After all the ups and downs we experience when breastfeeding, the time to wean can creep up without warning. The question is, should you be sad, relieved, or just unsure about what to feed them next?
Both the WHO and the Department of Health recommend waiting to wean until your baby is six months old, though research has shown that nearly half of all UK babies are weaned before they are four months old, and one in ten children have had solid food by the time they reach eight weeks. While mums can feel pressured into weaning early by their friends, family, and even food labels, which often state that baby food is “Suitable from 4 months”, you should definitely steer clear of it before that.
Mothers usually find the transition from milk to solids is an instinctive process, led more by their baby than by them, so if you do start to notice them constantly putting objects in their mouth and having a larger appetite than usual, it could be time to purchase that high chair. (Along with some soft plastic spoons, bowls and cups, a bib, floor protector and something to puree or soften all their food.)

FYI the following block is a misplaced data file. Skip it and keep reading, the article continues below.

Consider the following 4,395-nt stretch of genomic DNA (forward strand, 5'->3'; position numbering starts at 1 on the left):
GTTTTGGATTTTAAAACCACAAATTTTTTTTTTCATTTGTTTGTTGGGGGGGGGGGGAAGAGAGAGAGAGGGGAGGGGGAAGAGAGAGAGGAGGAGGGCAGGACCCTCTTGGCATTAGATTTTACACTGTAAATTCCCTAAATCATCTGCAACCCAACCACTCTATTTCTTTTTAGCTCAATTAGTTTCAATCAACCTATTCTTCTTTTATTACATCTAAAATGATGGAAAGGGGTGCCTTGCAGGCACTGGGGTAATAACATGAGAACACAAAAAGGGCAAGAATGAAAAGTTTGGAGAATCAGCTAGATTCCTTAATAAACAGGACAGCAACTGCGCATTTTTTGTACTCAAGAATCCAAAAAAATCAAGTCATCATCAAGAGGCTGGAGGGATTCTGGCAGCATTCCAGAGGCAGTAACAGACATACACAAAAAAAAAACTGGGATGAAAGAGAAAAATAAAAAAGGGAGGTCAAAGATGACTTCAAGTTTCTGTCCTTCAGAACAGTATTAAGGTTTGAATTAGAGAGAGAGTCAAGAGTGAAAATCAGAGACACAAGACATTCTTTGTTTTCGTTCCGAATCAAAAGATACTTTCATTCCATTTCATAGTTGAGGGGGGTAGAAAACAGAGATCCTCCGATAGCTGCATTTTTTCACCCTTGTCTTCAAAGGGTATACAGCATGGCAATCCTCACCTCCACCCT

For that first spoonful of real food, choose a time when your little one is peckish, but not ravenously hungry – they’ll be more open to trying new things when they don’t just care about filling their stomach. Recommended weaning foods include sweet potato, carrot, broccoli, parsnip, apple, pear and banana – just make sure their food is smooth and lump free whilst they get used to the new experience. For this reason, baby rice mixed with breast/formula milk or plain yoghurt is also a popular choice with new mums.
It can be tricky for babies to get used to being fed with a spoon as opposed to a breast or bottle, so be patient with them, as in the beginning they undoubtedly end up with more food on their face than in their belly. Try to keep smiling and make it as fun and enjoyable an experience as you can. The great thing about the weaning process is that you can introduce as many new flavours as possible to get them used to a varied palette and help them avoid becoming a fussy eater. We all know a few of those…
You should also get them onto a healthy breakfast straight away – baby porridge is great as it contains no salt or sugar – but do be sure to offer them their milk first. Babies should still be getting around 600ml of breast or formula milk each day until they turn one; you could even add a hint of spice to your baby’s bottles to get them used to new flavours.
After you get them used to fruit and veg, you can begin to move on to various fish, meats, eggs and dairy, gradually allowing more solid chunks within their food as time goes on. For finger foods you can try pieces of cooked carrot, strips of toast and rice cakes, and by the time they reach 8-9 months they’ll be eating three normal meals a day. Doesn’t time fly?
How was your experience weaning your little one? Are you currently going through it and experiencing ups and downs? Let us know in the comments below!